Here’s how the Mandel Storyboard® works.
Story Link: Begin by linking to something your listener has said or believes.
Main Character: Describe the person your story is about, using details that help your listener identify with him or her.
Setting: Provide context your listener may need to appreciate the story. Keep it brief.
Inciting Incident: This is where you introduce the problem. What happened to put your main character in jeopardy?
Events: Earlier events are problems your main character experienced as a result of the inciting incident and prior to the resolution. Later events may be actions your main character took toward resolving the problem or continued consequential problems.
Resolution: Describe the benefits your main character is now enjoying or the final condition of your main character as a result of the inciting incident.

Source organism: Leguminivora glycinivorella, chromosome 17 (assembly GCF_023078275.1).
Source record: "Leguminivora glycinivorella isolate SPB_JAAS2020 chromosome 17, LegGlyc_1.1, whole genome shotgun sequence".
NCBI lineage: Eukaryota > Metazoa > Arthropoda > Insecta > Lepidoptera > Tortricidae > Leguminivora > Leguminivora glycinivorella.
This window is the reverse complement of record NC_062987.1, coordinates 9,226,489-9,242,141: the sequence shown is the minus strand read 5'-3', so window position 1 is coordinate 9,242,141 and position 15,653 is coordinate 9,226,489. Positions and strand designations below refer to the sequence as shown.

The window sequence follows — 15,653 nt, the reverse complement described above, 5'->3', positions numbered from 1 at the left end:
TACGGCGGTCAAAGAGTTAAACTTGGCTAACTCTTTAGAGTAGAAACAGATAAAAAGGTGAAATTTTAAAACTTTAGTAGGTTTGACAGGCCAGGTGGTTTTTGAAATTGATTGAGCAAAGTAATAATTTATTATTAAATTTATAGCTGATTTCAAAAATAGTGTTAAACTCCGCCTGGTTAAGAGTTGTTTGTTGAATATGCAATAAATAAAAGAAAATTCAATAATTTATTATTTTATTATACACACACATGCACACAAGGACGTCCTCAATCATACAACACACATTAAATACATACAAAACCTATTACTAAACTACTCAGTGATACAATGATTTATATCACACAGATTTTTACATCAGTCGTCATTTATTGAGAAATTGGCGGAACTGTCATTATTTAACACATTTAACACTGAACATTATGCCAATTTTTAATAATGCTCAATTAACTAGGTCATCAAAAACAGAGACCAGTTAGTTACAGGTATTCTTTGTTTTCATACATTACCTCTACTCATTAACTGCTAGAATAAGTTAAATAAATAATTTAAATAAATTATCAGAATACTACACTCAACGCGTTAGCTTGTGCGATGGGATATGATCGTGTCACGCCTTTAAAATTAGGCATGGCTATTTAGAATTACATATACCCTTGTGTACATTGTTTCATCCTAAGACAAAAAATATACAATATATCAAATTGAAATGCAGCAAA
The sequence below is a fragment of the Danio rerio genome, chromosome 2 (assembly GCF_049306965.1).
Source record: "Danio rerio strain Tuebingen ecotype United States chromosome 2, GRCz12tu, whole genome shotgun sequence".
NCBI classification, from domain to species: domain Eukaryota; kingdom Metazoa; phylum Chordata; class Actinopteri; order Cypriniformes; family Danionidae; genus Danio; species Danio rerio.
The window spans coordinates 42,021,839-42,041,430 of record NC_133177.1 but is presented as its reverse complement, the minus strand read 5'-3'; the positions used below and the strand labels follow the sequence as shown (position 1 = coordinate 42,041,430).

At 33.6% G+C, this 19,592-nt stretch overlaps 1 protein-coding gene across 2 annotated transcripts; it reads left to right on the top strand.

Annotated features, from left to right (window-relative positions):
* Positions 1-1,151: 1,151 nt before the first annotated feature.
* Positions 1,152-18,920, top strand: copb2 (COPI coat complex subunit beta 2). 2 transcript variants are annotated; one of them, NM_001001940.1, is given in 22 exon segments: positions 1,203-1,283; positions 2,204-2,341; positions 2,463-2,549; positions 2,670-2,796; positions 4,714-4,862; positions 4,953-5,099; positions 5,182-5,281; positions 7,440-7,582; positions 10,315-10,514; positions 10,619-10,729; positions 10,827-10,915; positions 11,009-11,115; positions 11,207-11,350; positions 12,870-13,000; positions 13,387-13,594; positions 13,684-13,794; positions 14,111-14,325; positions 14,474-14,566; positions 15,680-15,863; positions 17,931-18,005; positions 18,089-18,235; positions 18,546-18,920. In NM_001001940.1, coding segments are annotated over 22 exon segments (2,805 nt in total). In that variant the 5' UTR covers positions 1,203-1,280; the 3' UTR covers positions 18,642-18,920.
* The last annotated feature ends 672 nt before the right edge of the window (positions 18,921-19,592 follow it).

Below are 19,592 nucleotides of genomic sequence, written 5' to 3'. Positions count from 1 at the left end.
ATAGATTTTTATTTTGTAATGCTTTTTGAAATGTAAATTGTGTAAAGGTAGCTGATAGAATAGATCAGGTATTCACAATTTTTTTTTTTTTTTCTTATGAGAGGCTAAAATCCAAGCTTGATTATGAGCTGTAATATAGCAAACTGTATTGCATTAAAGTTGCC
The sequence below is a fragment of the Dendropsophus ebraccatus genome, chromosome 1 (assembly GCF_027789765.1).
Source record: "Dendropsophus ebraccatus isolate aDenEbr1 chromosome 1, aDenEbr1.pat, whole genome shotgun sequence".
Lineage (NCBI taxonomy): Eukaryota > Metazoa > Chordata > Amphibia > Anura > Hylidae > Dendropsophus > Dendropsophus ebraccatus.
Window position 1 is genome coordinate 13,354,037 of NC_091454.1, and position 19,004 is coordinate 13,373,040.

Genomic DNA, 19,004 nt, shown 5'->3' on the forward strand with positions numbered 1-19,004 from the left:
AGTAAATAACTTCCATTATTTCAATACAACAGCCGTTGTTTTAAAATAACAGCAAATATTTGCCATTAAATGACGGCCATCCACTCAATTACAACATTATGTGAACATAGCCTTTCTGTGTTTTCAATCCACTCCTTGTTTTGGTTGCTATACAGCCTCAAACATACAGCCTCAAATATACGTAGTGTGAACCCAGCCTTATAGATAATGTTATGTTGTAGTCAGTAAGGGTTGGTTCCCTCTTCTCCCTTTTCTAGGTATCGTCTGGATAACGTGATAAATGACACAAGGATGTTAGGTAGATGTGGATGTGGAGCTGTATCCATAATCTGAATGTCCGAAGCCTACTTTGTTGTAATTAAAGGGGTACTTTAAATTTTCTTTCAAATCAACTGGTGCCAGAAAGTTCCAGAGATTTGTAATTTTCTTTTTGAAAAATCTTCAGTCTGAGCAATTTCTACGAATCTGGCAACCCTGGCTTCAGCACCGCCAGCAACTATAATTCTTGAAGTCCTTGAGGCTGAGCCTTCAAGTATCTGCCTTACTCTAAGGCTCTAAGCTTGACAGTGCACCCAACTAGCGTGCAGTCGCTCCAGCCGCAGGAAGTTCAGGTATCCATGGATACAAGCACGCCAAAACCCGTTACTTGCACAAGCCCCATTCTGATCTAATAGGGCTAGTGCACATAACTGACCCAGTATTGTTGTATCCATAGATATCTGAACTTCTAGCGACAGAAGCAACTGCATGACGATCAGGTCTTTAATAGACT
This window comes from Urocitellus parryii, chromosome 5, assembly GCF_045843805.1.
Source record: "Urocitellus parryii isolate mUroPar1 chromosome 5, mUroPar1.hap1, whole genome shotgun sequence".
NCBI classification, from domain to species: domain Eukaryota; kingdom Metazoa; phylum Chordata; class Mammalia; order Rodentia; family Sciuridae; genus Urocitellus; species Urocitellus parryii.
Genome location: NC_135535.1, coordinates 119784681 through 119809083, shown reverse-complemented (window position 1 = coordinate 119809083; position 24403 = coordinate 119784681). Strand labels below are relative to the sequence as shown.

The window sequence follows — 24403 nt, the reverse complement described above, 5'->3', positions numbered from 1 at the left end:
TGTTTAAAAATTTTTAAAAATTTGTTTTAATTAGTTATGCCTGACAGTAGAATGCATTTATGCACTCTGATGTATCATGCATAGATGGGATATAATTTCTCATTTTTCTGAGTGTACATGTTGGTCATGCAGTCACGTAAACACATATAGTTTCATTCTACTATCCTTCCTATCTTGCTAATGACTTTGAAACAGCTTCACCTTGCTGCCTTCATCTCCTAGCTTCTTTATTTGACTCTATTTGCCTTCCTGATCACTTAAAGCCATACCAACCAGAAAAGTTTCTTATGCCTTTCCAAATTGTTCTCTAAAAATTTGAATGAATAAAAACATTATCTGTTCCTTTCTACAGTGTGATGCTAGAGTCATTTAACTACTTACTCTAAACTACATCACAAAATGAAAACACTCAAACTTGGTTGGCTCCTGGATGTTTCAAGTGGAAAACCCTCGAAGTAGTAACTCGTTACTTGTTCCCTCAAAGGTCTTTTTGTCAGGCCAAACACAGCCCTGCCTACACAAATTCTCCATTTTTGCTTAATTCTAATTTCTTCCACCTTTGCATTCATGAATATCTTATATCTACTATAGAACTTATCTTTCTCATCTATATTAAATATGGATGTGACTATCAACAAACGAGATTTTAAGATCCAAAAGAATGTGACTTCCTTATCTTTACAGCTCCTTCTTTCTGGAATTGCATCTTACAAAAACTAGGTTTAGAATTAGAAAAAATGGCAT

Main Point: Explicitly state the point you're trying to make or lesson you’re trying to teach your listener.
What you see above is the archetypal problem-resolution narrative structure. Mandel has simply broken it down into its component parts, to make it less intimidating (and faster) for you to use to create and tell your own stories.
Sharing a meaningful story or anecdote can be nerve-wracking, especially in a business setting. Every time you do it, you’re putting your ideas and your credibility on the line. But you don’t have to fear it.
Storytelling comes naturally, if not intuitively, to people.
With just a little help, I’m confident you’ll be able to effortlessly use stories to engage in more meaningful and influential ways with colleagues and customers. In the process, you’ll have promoted more empathy in this world. And, couldn’t the world use more of that?
Imagine what a well-trained workforce of master storytellers could do for your business? Contact us to schedule a free consultation.
What does the hit on Netflix called The Queen’s Gambit tell us about how to sell in a virtual setting? Actually, something very important.
Before we break down how this show teaches us the key to virtual selling let’s look at the backstory.